INGOs and policy shaping

Civic Action20 Dec 2011Alexandru Balasescu

Discussing the future of INGOs is more relevant than ever at this moment, not least because over the global financial system looms a resilient question mark (the crisis), and because simultaneously we are undergoing a redefinition of the sovereignty of the nation-state. This puts a double strain on the availability of development funds; the future of INGOs is intimately correlated with the shifting structure of states, both donors and recipients of aid.

INGOs are usually active in countries that most would characterize as being ‘failed states and/or ‘renter states’. This is not surprising. Failed states are called failed because they do not control domains of life (or even territories), cannot or would not involve themselves in building the framework for the wellbeing of their citizens (starting with education and health), etc. These are interstitial spaces that INGOs, up to now, predominantly moved into to supplement the absence or the strategic retreat of the state.

The success of resource allocation and channeling may be different in conformity with the situation on the ground, the strategy deployed, and even with the time-frame of success evaluation (short-, medium- or long-term). Receptivity to aid and culturally dependent factors (to mention only these two) may play strongly in any development project, and the strategies of financing development must definitely be sensitive to them. At the same time, evaluation of development efforts may search for results too early. It sometimes takes one or two generations to really see change on the ground.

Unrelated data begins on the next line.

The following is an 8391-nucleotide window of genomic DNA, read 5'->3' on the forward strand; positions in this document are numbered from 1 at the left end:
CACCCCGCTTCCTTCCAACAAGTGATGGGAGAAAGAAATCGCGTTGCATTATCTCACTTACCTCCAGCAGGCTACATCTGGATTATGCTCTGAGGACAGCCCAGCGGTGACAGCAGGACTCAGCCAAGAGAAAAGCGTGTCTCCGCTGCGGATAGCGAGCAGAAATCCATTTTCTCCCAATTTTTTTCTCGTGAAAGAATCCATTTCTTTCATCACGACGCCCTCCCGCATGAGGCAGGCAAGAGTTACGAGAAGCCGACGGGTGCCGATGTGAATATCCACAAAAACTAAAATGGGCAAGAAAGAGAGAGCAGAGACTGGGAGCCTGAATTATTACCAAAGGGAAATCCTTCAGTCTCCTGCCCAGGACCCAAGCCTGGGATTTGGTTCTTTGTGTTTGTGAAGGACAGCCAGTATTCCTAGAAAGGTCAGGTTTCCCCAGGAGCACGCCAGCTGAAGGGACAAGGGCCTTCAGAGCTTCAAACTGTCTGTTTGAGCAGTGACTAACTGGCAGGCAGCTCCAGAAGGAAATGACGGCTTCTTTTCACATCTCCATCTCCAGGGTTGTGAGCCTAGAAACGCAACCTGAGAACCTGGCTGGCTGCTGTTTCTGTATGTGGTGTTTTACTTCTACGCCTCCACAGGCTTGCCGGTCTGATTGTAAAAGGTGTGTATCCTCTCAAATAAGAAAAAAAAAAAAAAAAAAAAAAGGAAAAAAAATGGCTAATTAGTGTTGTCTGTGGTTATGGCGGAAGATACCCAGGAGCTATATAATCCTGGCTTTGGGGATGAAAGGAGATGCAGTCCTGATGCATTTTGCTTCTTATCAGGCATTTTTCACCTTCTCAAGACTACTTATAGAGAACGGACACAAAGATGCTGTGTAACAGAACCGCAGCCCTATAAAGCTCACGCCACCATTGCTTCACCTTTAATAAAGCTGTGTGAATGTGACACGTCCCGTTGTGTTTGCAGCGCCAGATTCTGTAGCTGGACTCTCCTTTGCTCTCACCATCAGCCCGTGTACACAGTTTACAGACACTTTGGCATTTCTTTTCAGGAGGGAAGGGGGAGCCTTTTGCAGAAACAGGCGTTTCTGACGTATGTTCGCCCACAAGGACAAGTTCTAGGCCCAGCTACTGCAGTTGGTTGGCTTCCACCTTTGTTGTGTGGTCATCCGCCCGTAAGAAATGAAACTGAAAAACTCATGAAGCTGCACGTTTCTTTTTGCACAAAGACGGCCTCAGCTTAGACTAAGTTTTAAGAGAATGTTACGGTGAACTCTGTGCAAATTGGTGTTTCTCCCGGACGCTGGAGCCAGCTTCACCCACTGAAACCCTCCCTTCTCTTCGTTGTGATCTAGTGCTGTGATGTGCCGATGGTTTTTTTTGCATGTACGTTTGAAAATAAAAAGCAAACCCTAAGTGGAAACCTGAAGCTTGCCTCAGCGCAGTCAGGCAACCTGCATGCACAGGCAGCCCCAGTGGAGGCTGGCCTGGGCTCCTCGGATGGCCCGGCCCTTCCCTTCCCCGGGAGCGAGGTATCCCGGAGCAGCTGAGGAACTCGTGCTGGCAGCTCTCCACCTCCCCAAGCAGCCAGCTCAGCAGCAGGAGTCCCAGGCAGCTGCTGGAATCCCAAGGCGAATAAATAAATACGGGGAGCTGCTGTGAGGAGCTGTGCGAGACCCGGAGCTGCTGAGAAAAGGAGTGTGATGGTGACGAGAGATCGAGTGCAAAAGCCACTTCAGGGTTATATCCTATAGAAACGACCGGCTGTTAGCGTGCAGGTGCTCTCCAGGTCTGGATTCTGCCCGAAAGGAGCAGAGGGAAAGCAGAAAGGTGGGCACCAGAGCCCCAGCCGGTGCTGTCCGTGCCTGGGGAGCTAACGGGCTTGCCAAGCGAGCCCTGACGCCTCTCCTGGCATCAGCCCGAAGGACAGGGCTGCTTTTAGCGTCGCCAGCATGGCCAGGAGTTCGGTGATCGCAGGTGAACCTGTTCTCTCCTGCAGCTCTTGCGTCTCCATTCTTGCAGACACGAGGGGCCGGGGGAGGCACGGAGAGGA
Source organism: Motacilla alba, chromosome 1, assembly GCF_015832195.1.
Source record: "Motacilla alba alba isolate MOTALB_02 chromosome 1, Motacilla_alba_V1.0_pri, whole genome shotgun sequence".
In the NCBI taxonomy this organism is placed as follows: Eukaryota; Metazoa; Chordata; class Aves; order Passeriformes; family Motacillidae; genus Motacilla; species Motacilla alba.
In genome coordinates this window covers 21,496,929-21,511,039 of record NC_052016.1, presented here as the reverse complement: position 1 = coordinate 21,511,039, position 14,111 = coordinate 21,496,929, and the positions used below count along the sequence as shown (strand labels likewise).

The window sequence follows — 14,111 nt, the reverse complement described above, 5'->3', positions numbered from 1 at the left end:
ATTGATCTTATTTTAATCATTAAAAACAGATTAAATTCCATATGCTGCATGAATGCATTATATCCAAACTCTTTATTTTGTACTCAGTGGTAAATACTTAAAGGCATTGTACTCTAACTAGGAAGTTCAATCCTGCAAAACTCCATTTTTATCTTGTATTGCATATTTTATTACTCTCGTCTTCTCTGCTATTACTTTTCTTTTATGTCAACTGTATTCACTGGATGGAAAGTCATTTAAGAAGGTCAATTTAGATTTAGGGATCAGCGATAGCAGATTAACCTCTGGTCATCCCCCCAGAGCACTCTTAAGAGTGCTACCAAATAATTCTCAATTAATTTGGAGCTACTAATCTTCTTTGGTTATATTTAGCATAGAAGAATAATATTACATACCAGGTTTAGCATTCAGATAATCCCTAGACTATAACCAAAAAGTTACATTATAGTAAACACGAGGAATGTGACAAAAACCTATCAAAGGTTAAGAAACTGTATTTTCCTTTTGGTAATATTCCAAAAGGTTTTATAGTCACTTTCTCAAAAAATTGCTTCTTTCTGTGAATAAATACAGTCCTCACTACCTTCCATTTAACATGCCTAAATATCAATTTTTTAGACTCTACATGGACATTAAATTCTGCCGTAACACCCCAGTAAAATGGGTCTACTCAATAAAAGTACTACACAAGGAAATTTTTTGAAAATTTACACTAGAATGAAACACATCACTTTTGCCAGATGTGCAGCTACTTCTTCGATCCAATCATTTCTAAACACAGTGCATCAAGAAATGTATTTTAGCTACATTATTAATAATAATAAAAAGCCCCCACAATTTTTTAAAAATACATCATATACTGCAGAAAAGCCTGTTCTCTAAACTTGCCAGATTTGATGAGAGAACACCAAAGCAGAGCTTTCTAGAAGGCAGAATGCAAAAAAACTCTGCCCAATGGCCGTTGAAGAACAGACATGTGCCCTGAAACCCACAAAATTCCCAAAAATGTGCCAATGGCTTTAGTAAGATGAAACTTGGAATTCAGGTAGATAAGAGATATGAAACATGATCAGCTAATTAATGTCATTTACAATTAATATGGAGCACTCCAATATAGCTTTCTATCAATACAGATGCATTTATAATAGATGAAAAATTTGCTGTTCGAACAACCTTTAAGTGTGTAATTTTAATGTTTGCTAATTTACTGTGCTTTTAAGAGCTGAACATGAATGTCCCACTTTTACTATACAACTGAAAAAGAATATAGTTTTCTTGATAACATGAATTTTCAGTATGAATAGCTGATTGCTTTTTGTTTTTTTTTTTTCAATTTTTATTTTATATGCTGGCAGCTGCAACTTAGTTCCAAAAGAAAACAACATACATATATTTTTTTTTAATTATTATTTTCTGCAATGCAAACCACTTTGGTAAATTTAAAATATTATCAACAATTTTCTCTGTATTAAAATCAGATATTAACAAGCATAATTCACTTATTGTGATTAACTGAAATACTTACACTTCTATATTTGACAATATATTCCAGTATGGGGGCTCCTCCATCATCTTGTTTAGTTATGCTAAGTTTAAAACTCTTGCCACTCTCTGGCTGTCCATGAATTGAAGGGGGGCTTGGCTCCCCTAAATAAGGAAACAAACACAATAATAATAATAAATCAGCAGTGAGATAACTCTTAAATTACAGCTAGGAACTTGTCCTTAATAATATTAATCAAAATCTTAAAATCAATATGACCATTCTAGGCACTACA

More important even is the fact that those efforts are highly dependent on a domain that INGOs structurally have no access to, but which they may seek to influence in the future: policymaking and implementation. Policies build the framework that can turn any development effort into a success or a failure. For example, more often than not it is a futile effort to build a school in a place that has no solid policies for the future development of the education sector. Sometimes money changes hands, a school is built, a festive opening takes place after which it all comes back to business as usual. And probably unusual times like ours may call for unusual business…

Add to this already historical situation, two facts:

  1. Development funding decreases, but the need for development stays the same.
  2. The ‘national logic of things’ reshapes itself, and there are no incentives for the states (especially those targeted) to ‘win back’ the domains they lost (or that they never had in the first place). However, for a while at least, states will keep the lion share of policy making.

It may be the case that INGOs, while becoming more flexible, will also become more interested in the possible influence they may have on policy shaping, through expertise and using their already accumulated knowledge. Helping and pressuring for the creation of frameworks allowing the economic and social actors in place to take a more effective action may pay off better in the medium and long-term. A framework that allows for example for alternative types of financing, micro-credits, etc. to arrive straight to those who could benefit, empowering them in the long-term instead of helping them in the short-term. This may reshape the very form of the states concerned, and certainly the form of current INGOs. As the old fable goes, better provide the tools and the knowledge to fish than the fish itself (brought from afar and dependent on haphazard availability).